The river flowing down to the seashore meets with waves from the sea at Charmouth in Dorset, England. This somewhat abstract image of the natural patterns generated from the meeting of the two forces shows the freshwater continuing to flow smoothly seawards on the left of the channel (top left) while on the right it rebounds from the curving bank with the ripples moving upstream and towards the middle of the channel. The blue and white are reflected sky, and the yellow is reflection from the shingle beach.
The most common fossils at Seatown on the Dorset coast are belemnites. These are bullet-shaped internal hard parts of a type of extinct cephalopod (think cuttlefish, squid and octopus). For a great deal of the length of the beach, the rock strata are hidden by debris falling down from layers above. There are lots of minor mudslides and landslips. However, as you get nearer to the western extremity of the beach, approaching Golden Cap, a continuous kerb-like, harder, and more calcareous stone layer makes an appearance. This is the Belemnite Stone that has been raised to view by a small anticlinal flexure. Below it are many layers of Belemnite Marl that can be seen in cross-section in the vertical face at the base of the cliff; and also extending out horizontally beneath the gravelly beach and exposed at low tide. They alternate light and dark layers. Fossils are abundant with belemnites predominating but ammonites are also common. The huge numbers of belemnites are thought to have resulted from mass die-offs following mating frenzies.
Mudslides are common on the cliffs between Lyme Regis and Eype in Dorset, England. On the western half of the beach at Seatown, the lower cliffs are composed of soft dark grey mudstones of the Green Ammonite Member, part of the Charmouth Mudstone Formation, dating from the early Jurassic period. The mudstones become more silty and sandy in the upper part of the exposure, and the top of the member is marked by the base of a micaceous sandstone known as the Three Tiers. Above this is the Dyrham Formation comprising mostly soft pale, dark or greenish grey sedimentary rocks some of which weather to brown or yellow colours (Woods 2011 pages 30 -34).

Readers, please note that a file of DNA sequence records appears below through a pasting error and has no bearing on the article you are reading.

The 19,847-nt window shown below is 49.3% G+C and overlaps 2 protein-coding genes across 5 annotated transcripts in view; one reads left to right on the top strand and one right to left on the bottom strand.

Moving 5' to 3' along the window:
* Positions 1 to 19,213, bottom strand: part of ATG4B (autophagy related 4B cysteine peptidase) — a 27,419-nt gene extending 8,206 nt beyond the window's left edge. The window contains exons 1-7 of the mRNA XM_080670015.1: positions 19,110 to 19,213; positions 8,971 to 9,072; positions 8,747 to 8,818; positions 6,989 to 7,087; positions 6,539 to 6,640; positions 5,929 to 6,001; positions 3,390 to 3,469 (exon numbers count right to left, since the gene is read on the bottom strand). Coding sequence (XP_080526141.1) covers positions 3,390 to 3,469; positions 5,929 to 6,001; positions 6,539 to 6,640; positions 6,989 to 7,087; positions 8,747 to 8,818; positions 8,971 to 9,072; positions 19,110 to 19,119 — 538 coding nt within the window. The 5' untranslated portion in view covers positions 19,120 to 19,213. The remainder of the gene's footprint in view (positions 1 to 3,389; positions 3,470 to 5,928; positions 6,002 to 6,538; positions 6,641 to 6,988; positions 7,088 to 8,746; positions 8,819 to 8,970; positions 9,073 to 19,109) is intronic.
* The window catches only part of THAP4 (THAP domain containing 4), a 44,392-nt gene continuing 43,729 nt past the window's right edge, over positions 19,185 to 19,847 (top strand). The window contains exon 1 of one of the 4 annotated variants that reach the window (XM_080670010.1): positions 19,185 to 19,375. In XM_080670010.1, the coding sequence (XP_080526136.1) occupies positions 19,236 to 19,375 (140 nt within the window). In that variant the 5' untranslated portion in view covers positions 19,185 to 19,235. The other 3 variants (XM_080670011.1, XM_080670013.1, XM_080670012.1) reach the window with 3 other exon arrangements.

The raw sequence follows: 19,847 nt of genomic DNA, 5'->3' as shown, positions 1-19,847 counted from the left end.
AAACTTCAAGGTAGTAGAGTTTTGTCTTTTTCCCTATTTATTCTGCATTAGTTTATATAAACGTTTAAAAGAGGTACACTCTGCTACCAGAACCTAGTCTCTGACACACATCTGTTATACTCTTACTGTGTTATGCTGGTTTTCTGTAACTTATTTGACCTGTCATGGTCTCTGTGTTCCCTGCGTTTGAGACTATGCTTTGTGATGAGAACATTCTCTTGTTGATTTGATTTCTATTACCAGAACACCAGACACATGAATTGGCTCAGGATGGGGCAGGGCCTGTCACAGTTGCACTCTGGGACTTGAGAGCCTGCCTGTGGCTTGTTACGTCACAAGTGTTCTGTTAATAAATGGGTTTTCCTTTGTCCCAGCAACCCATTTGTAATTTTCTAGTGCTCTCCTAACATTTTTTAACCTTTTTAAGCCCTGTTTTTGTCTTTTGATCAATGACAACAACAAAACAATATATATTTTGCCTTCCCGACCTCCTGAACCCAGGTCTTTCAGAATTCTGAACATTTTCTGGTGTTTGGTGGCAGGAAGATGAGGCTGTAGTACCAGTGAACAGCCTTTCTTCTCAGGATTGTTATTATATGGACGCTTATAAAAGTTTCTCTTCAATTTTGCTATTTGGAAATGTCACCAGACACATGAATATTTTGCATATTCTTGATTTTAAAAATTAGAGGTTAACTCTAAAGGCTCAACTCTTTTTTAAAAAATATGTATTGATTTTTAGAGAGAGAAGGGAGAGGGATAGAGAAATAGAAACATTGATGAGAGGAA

After heavy rain, water streams down the cliff face carving narrow valleys through the soft mudstone and sandstone strata, liquidising it, and causing flows of pale viscous mud that ooze over the bright orange pea gravel and pebbles on the shore. I stopped to photograph the interesting contrast of colour and texture as the two materials mixed, and it started to rain. The scattered drops pitted the mud surface and I moved in for a closer shot of the patterns. I then noticed that the mud showed shallow flow marks and very small tracks and trails. It was not until I returned home and examined the pictures that I discovered the small creatures that were actually making the trails. They were small amphipod Crustaceans, probably sandhoppers, that were bogged down and trying to break free. Presumably, they had been sheltering from exposure in the damp gravel while the tide was out and suddenly found themselves engulfed by the mud.
I found all this particularly interesting from a palaeontological point of view, or perhaps I should say an ichnological one. Trace fossils are often found in rocks and there is a constant quest to interpret marks that have become preserved in the stone, whether made by elemental conditions or by creatures. Observing events and phenomena in the present time helps in the understanding of the phenomena of the past. It is possible to imagine that the rain pits and sandhopper trails in this mudslide could themselves be preserved as future trace fossils. All that would be needed is some hot sun and drying wind, quickly followed by burial in a fresh deposit of liquid clay or mud or gravel.
Intriguingly, just a few hundred metres further along this west shore at Seatown, the rocks are absolutely riddled with millions of trace fossil burrows made by marine invertebrates like worms and crabs – but more about that later.